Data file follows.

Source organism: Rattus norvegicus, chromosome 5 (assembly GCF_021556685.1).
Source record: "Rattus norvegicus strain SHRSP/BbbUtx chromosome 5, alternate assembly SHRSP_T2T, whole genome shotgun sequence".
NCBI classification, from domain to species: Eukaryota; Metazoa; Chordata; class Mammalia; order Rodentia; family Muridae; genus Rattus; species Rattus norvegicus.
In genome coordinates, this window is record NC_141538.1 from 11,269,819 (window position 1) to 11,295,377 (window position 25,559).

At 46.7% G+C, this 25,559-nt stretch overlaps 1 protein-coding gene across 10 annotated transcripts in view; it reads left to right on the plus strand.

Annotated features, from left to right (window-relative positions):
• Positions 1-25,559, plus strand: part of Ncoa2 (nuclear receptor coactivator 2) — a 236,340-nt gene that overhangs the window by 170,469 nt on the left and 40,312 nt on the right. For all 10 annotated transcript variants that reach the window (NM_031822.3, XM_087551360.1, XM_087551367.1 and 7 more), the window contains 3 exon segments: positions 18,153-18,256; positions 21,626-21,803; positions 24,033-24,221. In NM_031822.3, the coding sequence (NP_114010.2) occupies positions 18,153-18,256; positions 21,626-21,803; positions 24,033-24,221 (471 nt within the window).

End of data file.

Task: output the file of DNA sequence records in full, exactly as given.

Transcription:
Source organism: Rattus norvegicus, chromosome 5 (assembly GCF_021556685.1).
Source record: "Rattus norvegicus strain SHRSP/BbbUtx chromosome 5, alternate assembly SHRSP_T2T, whole genome shotgun sequence".
NCBI classification, from domain to species: Eukaryota; Metazoa; Chordata; class Mammalia; order Rodentia; family Muridae; genus Rattus; species Rattus norvegicus.
In genome coordinates, this window is record NC_141538.1 from 11,269,819 (window position 1) to 11,295,377 (window position 25,559).

At 46.7% G+C, this 25,559-nt stretch overlaps 1 protein-coding gene across 10 annotated transcripts in view; it reads left to right on the plus strand.

Annotated features, from left to right (window-relative positions):
• Positions 1-25,559, plus strand: part of Ncoa2 (nuclear receptor coactivator 2) — a 236,340-nt gene that overhangs the window by 170,469 nt on the left and 40,312 nt on the right. For all 10 annotated transcript variants that reach the window (NM_031822.3, XM_087551360.1, XM_087551367.1 and 7 more), the window contains 3 exon segments: positions 18,153-18,256; positions 21,626-21,803; positions 24,033-24,221. In NM_031822.3, the coding sequence (NP_114010.2) occupies positions 18,153-18,256; positions 21,626-21,803; positions 24,033-24,221 (471 nt within the window).